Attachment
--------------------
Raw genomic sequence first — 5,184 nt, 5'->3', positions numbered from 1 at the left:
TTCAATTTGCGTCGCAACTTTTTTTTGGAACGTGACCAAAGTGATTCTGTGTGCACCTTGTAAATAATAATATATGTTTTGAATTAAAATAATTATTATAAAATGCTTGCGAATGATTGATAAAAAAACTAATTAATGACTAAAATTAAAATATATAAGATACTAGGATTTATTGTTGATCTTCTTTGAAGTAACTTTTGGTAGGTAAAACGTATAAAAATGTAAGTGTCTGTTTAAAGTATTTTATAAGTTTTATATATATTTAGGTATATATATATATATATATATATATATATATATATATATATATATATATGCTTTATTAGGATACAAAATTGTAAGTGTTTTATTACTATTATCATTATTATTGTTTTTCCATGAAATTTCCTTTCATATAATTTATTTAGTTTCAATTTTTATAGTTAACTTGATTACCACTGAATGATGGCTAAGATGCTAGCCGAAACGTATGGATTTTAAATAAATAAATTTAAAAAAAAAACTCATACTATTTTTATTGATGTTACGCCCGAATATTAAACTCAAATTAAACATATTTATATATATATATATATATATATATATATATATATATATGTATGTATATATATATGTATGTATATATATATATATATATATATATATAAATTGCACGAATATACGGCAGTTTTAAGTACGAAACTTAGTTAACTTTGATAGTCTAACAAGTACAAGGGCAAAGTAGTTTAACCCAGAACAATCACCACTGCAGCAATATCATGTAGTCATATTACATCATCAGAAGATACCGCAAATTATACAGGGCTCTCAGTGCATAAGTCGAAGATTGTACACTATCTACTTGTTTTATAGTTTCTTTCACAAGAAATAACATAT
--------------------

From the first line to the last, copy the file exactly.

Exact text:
Raw genomic sequence first — 5,184 nt, 5'->3', positions numbered from 1 at the left:
TTCAATTTGCGTCGCAACTTTTTTTTGGAACGTGACCAAAGTGATTCTGTGTGCACCTTGTAAATAATAATATATGTTTTGAATTAAAATAATTATTATAAAATGCTTGCGAATGATTGATAAAAAAACTAATTAATGACTAAAATTAAAATATATAAGATACTAGGATTTATTGTTGATCTTCTTTGAAGTAACTTTTGGTAGGTAAAACGTATAAAAATGTAAGTGTCTGTTTAAAGTATTTTATAAGTTTTATATATATTTAGGTATATATATATATATATATATATATATATATATATATATATATATATATGCTTTATTAGGATACAAAATTGTAAGTGTTTTATTACTATTATCATTATTATTGTTTTTCCATGAAATTTCCTTTCATATAATTTATTTAGTTTCAATTTTTATAGTTAACTTGATTACCACTGAATGATGGCTAAGATGCTAGCCGAAACGTATGGATTTTAAATAAATAAATTTAAAAAAAAAACTCATACTATTTTTATTGATGTTACGCCCGAATATTAAACTCAAATTAAACATATTTATATATATATATATATATATATATATATATATATATATGTATGTATATATATATGTATGTATATATATATATATATATATATATATAAATTGCACGAATATACGGCAGTTTTAAGTACGAAACTTAGTTAACTTTGATAGTCTAACAAGTACAAGGGCAAAGTAGTTTAACCCAGAACAATCACCACTGCAGCAATATCATGTAGTCATATTACATCATCAGAAGATACCGCAAATTATACAGGGCTCTCAGTGCATAAGTCGAAGATTGTACACTATCTACTTGTTTTATAGTTTCTTTCACAAGAAATAACATAT